Referring to FIG. 2, a routing protocol is illustratively shown for a request for synchronization in accordance with one embodiment of the present invention. A password 202 is used to identify the sender. A message number 204 provides a unique id to identify the message. An origin 206 may include an ip address and port (ip+port) to id the origin, e.g., store/nodes, of the message. A destination 208 (ip+port) provides the final destination of the message. A command 210 (route, info, enquiry) provides a request to route or message route enquiry. The possible commands include route message, resend message, cancel message to be routed, find address where the message was last sent, etc. Messages 212 provide the message(s) to be routed.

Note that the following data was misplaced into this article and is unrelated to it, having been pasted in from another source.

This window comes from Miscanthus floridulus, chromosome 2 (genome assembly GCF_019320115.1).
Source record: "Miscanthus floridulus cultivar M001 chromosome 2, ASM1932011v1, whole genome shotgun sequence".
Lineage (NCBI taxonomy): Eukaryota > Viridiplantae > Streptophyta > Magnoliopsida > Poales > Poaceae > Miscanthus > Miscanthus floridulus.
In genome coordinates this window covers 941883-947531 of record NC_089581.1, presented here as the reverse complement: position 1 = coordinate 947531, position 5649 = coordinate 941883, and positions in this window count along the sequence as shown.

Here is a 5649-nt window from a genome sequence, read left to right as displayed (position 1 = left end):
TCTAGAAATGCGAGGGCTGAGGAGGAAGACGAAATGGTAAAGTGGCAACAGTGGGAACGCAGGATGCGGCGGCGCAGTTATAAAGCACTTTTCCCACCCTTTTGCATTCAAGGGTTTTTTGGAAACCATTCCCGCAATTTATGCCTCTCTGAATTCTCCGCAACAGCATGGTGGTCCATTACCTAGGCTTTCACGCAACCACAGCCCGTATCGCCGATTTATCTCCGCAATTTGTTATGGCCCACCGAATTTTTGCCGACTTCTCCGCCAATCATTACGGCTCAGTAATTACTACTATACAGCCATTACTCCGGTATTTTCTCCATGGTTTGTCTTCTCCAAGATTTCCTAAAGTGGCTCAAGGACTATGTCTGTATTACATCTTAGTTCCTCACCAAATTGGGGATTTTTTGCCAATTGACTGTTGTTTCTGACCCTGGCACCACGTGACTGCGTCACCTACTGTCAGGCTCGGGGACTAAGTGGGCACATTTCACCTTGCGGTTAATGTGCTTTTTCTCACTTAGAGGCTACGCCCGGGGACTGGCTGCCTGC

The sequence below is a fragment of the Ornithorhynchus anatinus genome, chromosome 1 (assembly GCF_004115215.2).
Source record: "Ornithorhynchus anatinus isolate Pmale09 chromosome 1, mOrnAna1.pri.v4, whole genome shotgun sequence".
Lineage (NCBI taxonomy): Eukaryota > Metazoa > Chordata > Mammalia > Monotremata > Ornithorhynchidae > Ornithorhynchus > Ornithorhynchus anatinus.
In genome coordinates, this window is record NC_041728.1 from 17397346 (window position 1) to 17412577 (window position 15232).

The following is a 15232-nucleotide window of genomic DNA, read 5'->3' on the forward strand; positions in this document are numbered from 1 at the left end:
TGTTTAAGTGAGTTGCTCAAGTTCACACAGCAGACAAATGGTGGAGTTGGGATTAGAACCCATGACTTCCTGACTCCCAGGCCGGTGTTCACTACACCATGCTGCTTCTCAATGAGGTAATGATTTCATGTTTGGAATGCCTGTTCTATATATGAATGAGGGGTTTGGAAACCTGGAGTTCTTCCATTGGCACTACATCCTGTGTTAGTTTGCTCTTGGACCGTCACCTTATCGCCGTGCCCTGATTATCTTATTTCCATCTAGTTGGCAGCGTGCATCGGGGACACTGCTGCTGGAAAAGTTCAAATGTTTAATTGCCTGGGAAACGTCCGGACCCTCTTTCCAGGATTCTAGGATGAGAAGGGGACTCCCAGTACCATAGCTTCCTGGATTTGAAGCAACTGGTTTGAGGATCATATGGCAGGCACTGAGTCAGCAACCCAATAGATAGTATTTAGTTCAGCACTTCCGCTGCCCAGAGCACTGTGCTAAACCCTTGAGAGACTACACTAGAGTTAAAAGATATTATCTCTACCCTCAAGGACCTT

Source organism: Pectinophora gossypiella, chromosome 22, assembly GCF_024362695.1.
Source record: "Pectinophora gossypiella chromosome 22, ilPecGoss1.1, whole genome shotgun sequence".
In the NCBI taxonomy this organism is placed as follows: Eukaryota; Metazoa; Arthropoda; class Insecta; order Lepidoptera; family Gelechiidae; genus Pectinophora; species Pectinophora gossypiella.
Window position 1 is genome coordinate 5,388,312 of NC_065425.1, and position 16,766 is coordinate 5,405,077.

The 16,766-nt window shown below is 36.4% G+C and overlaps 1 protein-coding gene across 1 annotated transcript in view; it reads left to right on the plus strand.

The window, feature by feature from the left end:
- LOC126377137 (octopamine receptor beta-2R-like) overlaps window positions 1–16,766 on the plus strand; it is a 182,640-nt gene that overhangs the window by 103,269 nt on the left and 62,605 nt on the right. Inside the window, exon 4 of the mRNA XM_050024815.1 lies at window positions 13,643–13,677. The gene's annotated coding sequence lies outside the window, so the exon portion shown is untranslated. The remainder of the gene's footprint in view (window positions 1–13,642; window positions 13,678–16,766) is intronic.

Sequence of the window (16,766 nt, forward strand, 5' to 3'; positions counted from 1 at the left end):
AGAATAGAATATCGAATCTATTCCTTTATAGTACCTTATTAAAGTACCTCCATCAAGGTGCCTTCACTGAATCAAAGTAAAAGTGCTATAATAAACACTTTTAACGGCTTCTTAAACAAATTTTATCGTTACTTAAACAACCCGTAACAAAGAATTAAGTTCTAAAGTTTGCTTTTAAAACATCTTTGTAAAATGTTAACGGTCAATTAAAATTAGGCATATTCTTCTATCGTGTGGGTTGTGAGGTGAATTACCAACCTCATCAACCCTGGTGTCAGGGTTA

Referring to FIG. 3, a routing flow chart is provided showing an illustrative method for routing messages using system 100 (FIG. 1). An Internet protocol (ip) or other communication line is checked for suitability to determine if the connection is satisfactory. If not, the snooper (132, FIG. 1) checks a next ip in block 226. If the connection is satisfactory, the message is sent in block 222. An acknowledge check is performed in block 224. If acknowledgement of receipt of the message is made, then the last message destination is recorded in a repository block 230, otherwise the path again goes to block 226.
When the message is stored in the repository, it is deleted in block 232 and a message sent status is returned in block 234. After block 226, a check for more ip's is performed in block 228. If more ip's are present, the messages are sent in block 222. Otherwise, the messages are stored in the repository in block 236 and a message not sent status is returned in block 238.